Cheesecake Factory has begun radio advertising for the first time in its 28-year history, which analysts say is a sign that Cheesecake is trying to drum up business.

The company, famous for its gynormous portions, made its biggest menu change in more than a decade this summer, adding a number of lunch items, including smaller salads and lunch portions, popular dinner entrees such as chicken piccata and beer-battered fish and chips.

The shift expanded the number of lower-priced offerings. However, Howard Gordon, senior vice president of business development and marketing at Cheesecake, said it also addressed consumer concerns.

"About 80 percent of our customers take food home from our restaurant," Gordon said. "But we found that people didn't want to do that at lunch. Now they can eat the entire portion and go back to work."

Gordon added that the company has removed all of the trans fats from its regular menu items (that doesn't, of course, apply to the cheesecake).

Chris O'Cull, vice president of equity research at SunTrust Robinson Humphrey Capital Markets, said that he expects the company to rebound on Wall Street more slowly than some of its rivals, but that it remains one of the best in its class.

"They're one of the strongest in the industry, so the health is still there," he said, "though the growth potential is going to have to be pared back from what expectations are today."

Restaurants with slightly lower price points are faring somewhat better than the top of the food chain. The stock of Los Angeles-based California Pizza Kitchen Inc. traded around $28 last week. The price is down about 10 percent since the beginning of the summer, but is not like the 30 to 40 percent stock-price losses that Cheesecake and P.F. Chang's sustained.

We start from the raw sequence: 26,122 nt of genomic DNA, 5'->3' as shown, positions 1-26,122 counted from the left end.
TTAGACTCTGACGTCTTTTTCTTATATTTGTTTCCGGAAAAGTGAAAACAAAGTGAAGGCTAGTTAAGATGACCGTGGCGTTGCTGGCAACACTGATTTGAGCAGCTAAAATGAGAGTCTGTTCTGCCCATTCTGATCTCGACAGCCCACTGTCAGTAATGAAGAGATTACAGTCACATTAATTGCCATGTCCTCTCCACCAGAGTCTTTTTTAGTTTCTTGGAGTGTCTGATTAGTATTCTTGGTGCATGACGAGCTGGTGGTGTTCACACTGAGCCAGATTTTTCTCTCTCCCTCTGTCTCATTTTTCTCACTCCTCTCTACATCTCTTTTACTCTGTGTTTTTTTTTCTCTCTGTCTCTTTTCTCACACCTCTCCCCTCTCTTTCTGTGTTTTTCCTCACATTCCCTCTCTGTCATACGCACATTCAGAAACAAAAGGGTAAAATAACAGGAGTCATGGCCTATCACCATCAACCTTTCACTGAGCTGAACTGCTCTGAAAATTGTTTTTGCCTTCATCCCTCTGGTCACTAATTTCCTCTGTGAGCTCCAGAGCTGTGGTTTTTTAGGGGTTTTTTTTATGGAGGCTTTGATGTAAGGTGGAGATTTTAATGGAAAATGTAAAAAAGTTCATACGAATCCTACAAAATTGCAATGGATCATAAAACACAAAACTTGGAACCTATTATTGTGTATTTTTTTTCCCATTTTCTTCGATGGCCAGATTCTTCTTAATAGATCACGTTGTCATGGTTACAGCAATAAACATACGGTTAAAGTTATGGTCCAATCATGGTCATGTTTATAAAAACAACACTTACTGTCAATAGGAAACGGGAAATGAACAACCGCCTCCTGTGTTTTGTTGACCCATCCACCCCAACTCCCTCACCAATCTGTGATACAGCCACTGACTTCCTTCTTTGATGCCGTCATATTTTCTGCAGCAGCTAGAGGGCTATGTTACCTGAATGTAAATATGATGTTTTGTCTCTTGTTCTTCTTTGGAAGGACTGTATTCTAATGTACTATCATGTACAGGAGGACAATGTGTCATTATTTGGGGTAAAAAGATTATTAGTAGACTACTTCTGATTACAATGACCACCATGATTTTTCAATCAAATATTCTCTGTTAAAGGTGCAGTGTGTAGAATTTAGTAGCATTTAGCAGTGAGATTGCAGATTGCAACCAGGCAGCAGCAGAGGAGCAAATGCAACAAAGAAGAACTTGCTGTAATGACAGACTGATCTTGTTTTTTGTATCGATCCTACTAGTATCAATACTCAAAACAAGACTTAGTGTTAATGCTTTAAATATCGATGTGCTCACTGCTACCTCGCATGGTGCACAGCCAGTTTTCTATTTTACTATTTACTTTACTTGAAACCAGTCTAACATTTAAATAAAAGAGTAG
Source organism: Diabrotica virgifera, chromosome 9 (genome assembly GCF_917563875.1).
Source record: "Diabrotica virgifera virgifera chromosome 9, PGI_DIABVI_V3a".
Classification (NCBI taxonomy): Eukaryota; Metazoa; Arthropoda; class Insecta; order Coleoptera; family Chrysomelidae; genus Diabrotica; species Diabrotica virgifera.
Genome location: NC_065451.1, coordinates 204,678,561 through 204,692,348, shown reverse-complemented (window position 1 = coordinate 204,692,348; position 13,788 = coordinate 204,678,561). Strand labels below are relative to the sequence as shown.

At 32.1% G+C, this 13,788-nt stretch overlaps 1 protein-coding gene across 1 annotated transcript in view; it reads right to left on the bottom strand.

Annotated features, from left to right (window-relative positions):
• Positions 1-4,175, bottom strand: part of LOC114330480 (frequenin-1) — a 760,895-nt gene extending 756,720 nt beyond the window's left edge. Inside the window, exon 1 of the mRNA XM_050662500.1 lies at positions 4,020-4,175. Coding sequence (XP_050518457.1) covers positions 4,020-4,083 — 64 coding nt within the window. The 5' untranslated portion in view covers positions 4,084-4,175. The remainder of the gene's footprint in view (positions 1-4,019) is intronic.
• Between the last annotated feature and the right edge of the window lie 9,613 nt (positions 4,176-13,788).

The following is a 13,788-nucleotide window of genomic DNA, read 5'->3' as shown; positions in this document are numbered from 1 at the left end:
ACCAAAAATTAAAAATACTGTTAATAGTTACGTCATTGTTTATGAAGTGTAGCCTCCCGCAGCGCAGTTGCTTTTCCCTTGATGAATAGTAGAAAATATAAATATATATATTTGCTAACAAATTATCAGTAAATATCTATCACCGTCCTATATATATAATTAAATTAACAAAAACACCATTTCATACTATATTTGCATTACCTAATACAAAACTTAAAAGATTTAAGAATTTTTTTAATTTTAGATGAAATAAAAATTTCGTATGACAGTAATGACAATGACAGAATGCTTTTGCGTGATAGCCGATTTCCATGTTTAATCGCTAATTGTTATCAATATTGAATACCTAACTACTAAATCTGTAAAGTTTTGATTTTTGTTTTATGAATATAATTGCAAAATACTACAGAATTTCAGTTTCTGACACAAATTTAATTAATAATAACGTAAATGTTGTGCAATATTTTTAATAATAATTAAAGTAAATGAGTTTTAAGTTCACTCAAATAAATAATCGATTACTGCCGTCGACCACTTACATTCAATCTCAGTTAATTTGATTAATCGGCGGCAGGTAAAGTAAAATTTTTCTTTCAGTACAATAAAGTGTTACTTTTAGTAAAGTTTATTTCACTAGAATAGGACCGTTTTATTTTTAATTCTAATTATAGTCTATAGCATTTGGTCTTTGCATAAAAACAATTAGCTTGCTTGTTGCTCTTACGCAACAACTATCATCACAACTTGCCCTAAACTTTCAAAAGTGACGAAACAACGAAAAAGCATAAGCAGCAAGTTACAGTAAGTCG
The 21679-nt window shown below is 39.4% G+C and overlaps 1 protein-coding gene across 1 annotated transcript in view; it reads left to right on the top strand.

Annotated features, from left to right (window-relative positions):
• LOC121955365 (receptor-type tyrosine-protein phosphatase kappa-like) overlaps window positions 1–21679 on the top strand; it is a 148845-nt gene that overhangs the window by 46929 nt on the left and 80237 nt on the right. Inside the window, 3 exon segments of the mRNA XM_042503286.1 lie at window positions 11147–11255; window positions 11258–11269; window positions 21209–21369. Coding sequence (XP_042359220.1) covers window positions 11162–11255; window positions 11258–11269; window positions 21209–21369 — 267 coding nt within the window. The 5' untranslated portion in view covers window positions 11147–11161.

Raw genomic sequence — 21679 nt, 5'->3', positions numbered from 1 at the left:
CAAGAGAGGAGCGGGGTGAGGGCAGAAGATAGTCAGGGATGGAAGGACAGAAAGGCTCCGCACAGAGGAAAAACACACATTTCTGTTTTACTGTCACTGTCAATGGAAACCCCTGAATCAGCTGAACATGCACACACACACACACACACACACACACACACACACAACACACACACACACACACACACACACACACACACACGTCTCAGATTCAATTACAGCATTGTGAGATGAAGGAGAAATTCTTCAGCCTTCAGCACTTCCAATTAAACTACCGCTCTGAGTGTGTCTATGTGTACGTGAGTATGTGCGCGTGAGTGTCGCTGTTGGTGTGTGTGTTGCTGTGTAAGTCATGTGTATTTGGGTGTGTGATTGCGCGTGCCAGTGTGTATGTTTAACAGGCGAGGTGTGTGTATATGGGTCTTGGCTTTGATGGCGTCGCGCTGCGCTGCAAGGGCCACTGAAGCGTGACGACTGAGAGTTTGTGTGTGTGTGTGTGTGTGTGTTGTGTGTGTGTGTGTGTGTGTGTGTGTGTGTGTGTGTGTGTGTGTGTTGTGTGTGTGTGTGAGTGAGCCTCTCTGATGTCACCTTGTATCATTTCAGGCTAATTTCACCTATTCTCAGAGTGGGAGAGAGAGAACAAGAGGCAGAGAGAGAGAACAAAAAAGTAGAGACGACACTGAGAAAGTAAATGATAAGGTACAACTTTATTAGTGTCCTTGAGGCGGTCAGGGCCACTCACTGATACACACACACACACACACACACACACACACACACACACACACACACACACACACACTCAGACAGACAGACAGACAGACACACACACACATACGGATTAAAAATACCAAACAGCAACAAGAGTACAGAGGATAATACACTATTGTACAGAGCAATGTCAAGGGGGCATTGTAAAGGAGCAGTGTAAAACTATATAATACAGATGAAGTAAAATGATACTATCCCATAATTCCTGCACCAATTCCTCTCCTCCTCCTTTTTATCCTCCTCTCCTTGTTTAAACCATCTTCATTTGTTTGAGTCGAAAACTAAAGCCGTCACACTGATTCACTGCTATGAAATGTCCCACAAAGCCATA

CPK's revenues dropped in the second quarter, along with other casual dining restaurants, but the results beat analyst expectations.

More up-market casual restaurants like the Daily Grill are faring even better.

Tristano of the Chicago research firm said this is because there's a hole between the casual dining sweet spot of $10 to $15 per plate and the fine dining restaurants with $20 to $50 plates. Termed upscale casual or polished casual, restaurants like the Daily Grill have entrees priced between $15 and $35.

Grill Concepts, which manages and licenses Daily Grill restaurants, posted solid sales for the second quarter, up 11 percent from the year earlier, and same stores sales were up 7 percent.

"Quality wins out in good times and bad times," said Grill Concepts Chief Executive Philip Gay. "We've had a lot of strong momentum in the last year."